As one of the largest undergraduate-only anthropology departments in the United States, we embrace a comparative and holistic approach to studying the human experience. Through the anthropological perspective, we delve into the origins and meaning of physical and cultural diversity in the world, spanning across the past, present, and future.

Our program in anthropology offers a unique opportunity to comprehend global affairs and address societal challenges within the broader context of the human experience. Cultural anthropologists within our department explore the practices, beliefs, and identities of individuals, both within and beyond the United States. Topics such as power, inequality, and social praxis are central to our investigations.

Archaeologists in our program specialize in unraveling the material culture of past societies, reconstructing their traditions and practices. By understanding the past, we gain valuable insights that aid our comprehension of the present. Biological anthropologists, on the other hand, focus on primate evolution, behavioral ecology, human biological variation, biocultural adaptations, bioarchaeology, and human paleontology. Together, we strive to unravel the diverse range of human societies, both past and present.

Why study anthropology? This question lies at the heart of our program. By choosing to study anthropology, you embark on a journey of exploration and understanding, equipping yourself with invaluable skills and knowledge. Through engaging coursework, immersive field experiences, and collaborative research opportunities, you'll develop a profound appreciation for the intricacies of human societies, past and present. Join us as we unravel the tapestry of human diversity and contribute to finding meaningful solutions to real-world problems.

News & Events

Josie Patch

SAFE Student Spotlight: Josie Patch

Patch received a Spring 2023 Student and Faculty Excellence (SAFE) grant to cover hotel expenses while she conducted fieldwork in Robeson County for a...

Peacock's Feather poster

Talk: On Ethnographic Research and Environmental Defense in Honduras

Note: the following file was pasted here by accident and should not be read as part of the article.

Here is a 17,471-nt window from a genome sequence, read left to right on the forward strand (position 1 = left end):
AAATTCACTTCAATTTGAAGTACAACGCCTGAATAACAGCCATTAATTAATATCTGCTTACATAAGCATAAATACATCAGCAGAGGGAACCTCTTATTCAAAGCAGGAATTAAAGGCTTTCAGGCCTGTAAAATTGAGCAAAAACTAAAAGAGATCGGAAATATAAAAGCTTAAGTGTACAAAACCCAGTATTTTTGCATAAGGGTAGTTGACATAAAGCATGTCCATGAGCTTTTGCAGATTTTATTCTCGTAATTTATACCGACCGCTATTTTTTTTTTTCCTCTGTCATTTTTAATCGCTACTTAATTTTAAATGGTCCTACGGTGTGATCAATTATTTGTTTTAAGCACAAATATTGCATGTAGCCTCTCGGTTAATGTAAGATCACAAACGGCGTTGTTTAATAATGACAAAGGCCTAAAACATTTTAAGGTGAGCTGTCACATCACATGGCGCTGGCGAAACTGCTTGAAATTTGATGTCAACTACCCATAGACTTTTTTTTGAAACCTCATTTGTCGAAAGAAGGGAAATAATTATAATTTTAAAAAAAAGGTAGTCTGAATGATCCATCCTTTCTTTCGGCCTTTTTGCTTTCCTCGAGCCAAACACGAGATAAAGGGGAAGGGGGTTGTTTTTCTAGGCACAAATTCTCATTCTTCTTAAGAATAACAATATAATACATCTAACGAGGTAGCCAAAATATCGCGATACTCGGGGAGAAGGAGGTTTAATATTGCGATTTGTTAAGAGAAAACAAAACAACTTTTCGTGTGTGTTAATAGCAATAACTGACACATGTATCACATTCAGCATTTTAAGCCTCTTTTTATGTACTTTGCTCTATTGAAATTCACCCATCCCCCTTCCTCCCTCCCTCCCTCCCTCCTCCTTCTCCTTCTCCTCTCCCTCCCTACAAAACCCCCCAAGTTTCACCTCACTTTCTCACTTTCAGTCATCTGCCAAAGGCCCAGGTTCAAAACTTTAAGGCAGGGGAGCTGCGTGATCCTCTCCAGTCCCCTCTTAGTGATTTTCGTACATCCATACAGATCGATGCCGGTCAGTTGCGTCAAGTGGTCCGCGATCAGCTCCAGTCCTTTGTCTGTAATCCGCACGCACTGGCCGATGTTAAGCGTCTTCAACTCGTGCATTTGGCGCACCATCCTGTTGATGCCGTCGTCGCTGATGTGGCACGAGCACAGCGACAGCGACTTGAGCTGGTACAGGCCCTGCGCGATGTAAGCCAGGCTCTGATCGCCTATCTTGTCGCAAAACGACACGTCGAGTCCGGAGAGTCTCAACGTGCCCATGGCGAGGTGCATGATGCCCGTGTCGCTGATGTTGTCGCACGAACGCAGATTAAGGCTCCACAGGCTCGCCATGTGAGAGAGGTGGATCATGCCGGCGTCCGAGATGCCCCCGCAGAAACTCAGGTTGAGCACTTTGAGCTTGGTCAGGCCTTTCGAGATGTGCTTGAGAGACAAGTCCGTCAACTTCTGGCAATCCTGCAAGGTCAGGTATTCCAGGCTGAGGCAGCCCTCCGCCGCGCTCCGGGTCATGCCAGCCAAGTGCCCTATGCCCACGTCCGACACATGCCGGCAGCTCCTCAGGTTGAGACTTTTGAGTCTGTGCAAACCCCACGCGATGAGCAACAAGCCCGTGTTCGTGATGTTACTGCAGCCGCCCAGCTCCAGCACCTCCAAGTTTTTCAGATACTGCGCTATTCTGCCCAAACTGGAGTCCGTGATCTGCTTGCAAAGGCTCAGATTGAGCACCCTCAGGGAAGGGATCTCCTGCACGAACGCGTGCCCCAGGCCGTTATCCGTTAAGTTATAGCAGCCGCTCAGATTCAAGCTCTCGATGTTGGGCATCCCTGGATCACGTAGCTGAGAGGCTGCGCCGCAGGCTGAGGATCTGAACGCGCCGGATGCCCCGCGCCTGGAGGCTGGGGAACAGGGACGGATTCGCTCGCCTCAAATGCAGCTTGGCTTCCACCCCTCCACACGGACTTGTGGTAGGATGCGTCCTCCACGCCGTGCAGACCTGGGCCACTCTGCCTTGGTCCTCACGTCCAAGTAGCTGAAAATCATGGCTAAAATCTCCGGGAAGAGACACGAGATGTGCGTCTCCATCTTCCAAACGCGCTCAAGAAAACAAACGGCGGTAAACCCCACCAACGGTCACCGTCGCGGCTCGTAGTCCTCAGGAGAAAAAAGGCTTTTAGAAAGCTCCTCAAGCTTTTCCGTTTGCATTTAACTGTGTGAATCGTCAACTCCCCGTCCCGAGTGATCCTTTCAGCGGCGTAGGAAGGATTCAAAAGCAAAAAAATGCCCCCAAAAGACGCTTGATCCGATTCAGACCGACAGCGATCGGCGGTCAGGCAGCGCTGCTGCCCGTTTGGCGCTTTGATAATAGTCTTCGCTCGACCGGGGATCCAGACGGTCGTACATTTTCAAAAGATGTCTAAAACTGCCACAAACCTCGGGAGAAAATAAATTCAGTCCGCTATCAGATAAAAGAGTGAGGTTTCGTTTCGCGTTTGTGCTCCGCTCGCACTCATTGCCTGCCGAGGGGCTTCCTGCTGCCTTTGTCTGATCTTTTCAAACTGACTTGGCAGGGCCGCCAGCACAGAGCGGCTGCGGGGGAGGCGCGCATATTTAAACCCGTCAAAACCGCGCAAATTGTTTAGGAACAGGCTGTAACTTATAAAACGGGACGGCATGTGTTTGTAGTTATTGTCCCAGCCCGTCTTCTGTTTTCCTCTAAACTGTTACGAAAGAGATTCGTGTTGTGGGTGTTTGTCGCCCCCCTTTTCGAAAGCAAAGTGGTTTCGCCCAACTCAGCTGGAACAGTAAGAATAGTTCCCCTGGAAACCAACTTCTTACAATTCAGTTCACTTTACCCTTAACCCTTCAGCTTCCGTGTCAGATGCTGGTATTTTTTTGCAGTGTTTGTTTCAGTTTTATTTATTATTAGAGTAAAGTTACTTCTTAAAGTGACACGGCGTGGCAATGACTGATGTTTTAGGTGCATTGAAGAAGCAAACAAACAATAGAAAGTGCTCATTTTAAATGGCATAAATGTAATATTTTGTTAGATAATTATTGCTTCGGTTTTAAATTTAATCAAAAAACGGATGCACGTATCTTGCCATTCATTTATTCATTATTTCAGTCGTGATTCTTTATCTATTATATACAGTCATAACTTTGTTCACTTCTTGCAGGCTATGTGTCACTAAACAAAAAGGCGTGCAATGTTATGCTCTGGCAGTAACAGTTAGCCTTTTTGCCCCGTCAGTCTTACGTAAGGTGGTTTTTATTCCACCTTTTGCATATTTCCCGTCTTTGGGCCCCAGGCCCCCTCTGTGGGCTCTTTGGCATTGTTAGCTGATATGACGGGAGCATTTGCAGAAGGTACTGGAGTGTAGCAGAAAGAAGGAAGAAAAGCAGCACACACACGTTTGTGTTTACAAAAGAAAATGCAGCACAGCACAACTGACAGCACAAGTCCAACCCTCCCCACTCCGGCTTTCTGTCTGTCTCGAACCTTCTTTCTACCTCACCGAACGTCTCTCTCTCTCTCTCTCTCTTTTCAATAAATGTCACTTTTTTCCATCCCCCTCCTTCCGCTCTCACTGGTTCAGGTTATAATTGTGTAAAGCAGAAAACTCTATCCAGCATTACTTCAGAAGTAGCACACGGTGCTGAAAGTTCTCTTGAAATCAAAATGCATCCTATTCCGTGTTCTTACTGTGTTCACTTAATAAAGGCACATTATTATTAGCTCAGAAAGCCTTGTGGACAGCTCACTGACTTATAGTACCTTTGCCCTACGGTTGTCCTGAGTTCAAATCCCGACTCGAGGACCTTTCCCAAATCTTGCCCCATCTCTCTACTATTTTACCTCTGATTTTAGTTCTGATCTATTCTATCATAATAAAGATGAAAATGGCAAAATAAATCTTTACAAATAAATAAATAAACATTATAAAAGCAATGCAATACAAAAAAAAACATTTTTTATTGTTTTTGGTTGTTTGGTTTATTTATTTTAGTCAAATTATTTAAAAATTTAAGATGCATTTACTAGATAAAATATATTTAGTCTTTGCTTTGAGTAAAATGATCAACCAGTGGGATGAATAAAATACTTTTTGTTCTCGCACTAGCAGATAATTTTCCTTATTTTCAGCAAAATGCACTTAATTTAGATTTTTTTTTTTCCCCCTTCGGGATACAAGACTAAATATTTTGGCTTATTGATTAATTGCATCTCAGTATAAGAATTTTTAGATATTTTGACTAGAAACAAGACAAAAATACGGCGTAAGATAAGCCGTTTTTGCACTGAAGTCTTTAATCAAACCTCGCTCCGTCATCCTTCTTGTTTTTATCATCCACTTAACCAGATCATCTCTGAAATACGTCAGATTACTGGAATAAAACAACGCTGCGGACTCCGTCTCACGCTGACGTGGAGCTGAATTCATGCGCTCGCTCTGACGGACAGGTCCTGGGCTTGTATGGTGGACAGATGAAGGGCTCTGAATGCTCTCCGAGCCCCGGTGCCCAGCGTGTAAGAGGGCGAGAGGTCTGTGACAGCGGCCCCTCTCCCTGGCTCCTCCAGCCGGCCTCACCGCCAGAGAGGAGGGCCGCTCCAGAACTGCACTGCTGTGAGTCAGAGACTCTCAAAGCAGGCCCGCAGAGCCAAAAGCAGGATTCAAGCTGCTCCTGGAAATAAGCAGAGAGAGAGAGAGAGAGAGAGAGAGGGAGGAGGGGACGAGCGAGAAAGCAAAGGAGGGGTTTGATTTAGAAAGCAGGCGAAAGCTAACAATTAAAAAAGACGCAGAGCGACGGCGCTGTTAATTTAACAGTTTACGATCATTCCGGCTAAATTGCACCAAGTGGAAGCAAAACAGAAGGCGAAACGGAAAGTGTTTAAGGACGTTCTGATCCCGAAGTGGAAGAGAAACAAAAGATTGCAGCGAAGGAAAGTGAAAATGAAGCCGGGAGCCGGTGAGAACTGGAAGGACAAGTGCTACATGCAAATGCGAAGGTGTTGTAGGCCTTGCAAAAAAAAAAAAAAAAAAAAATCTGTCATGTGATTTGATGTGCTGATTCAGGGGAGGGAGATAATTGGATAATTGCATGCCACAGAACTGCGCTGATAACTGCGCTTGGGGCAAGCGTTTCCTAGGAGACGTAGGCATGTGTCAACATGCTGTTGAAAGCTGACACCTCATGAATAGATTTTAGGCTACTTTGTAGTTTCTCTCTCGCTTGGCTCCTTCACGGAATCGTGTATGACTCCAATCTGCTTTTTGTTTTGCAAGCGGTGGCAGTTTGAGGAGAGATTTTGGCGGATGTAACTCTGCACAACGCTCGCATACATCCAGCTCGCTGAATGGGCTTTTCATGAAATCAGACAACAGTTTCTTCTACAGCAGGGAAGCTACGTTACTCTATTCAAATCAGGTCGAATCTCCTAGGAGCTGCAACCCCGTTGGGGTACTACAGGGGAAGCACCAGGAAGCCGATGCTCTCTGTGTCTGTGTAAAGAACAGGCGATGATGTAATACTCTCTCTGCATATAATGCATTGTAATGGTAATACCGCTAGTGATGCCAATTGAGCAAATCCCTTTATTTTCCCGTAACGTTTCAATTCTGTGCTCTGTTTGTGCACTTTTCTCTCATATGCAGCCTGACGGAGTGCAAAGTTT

Dr. Jon Carter to give guest lecture at Rollins College: On Ethnographic Research and Environmental Defense in HondurasFor many years now, environment...

Marine Corps veteran, Dr. Seth Grooms, lays wreath for App State’s Memorial Day commemoration

Assistant Professor of Anthropology and Marine Corps veteran, Dr. Seth Grooms, was selected to lay wreath at this year's Memorial Day commemoration....

Dr. Marc Kissel, assistant professor in the Appalachian State University Department of Anthropology

Dr. Marc Kissel contributes to new study funded by National Geographic Society

WASHINGTON, D.C. — In their search to understand human origins, National Geographic Explorer in Residence and world-renowned paleoanthropologist&nbs...

Dr. Timothy Smith with UNC System President Peter Hans

Dr. Timothy J. Smith completes one year fellowship at UNC Executive Leadership Institute

Dr. Timothy J. Smith is one of 24 University of North Carolina System employees who recently completed a one year fellowship at the University of Nort...

Sping Sustainability Film Series: The Smell of Money

Spring Sustainability Film Series: THE SMELL OF MONEY

Spring Sustainability Film Series:  THE SMELL OF MONEYPresented by the Office of Sustainability in collaboration with Anthropology and Sustainabl...

Alumni spotlights

  • Evie Giaconia

    Evie Giaconia ('18), Multidisciplinary Anthropology

    Evie Giaconia, a graduate of the anthropology program, gave us the opportunity to get to know more about herself and Appalachian State’s Anthropology Department. Evie is originally from Nashville, Tennessee. 

Faculty spotlights

Student spotlights

  • Makenzie Cash, Biological Anthropology major

    Makenzie Cash is a third-year Biological Anthropology student and notably, a primatology enthusiast. However, she first came into interest with non-human primates by thinking about what it means to be a human. After encountering situations of interpersonal violence and sexual assault, Makenzie began to inquire about human experience and what defines it, primarily because of the dehumanizing effects that trauma can have. This lead to her first interest in anthropology to be forensic anthropology, so she began taking classes in Biological Anthropology.